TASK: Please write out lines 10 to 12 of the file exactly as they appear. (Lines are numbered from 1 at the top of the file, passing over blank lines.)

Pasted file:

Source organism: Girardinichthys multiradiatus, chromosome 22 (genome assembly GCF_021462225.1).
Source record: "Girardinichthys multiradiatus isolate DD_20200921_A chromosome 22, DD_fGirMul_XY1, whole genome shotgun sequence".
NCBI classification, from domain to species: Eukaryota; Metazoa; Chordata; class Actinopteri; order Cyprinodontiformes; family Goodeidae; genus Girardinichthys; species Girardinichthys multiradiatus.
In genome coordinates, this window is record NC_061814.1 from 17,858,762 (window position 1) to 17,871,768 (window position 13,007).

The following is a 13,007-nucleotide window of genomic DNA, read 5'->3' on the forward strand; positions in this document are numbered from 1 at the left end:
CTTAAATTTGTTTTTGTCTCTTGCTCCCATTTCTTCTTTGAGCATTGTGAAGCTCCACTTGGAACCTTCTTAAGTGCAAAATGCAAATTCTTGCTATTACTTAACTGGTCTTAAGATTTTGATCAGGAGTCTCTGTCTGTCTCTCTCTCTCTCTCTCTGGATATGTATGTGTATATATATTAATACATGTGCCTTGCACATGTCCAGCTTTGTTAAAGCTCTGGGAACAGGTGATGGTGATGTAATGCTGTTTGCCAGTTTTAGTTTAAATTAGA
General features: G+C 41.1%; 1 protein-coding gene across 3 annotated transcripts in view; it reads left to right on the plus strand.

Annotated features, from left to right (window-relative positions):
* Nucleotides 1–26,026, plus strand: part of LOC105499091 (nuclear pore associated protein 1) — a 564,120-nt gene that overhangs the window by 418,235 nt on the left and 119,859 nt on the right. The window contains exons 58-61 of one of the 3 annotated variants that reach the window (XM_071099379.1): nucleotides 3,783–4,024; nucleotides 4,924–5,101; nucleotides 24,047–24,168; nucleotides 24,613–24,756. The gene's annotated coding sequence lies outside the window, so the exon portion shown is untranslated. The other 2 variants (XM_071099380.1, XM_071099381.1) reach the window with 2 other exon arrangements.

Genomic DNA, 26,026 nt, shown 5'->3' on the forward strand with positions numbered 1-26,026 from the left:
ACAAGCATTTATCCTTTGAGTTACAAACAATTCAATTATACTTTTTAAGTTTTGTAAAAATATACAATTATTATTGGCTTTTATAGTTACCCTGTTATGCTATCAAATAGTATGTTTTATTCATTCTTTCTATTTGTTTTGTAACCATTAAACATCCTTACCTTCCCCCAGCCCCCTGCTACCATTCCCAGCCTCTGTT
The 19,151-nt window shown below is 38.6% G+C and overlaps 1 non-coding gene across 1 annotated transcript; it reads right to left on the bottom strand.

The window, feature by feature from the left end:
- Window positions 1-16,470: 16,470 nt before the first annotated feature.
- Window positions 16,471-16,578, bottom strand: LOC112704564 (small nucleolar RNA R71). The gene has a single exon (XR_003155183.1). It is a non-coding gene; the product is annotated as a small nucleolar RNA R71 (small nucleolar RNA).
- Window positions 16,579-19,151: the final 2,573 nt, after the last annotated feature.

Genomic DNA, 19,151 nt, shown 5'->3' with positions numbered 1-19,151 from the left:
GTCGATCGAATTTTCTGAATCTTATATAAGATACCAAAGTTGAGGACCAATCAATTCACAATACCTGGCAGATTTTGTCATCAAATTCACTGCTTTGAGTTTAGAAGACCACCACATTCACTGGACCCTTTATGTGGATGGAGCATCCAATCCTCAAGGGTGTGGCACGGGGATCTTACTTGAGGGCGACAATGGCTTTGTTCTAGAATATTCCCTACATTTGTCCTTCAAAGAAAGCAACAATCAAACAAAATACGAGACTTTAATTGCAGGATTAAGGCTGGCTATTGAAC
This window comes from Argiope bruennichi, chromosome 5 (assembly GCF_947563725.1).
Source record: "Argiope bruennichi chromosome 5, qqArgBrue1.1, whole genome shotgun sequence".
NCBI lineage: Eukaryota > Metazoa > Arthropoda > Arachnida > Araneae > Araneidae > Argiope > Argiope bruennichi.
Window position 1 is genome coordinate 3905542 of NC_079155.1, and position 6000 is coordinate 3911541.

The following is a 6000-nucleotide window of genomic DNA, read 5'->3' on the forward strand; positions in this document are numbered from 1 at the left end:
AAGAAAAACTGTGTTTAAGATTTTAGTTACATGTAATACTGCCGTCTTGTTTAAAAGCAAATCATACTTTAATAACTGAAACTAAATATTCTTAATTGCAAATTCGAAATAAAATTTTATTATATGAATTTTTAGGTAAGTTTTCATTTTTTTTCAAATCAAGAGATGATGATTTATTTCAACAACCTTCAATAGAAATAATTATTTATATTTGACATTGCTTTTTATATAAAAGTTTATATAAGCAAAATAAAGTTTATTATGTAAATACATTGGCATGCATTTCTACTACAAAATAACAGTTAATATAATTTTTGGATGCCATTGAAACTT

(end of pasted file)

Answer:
Genomic DNA, 26,026 nt, shown 5'->3' on the forward strand with positions numbered 1-26,026 from the left:
ACAAGCATTTATCCTTTGAGTTACAAACAATTCAATTATACTTTTTAAGTTTTGTAAAAATATACAATTATTATTGGCTTTTATAGTTACCCTGTTATGCTATCAAATAGTATGTTTTATTCATTCTTTCTATTTGTTTTGTAACCATTAAACATCCTTACCTTCCCCCAGCCCCCTGCTACCATTCCCAGCCTCTGTT
The 19,151-nt window shown below is 38.6% G+C and overlaps 1 non-coding gene across 1 annotated transcript; it reads right to left on the bottom strand.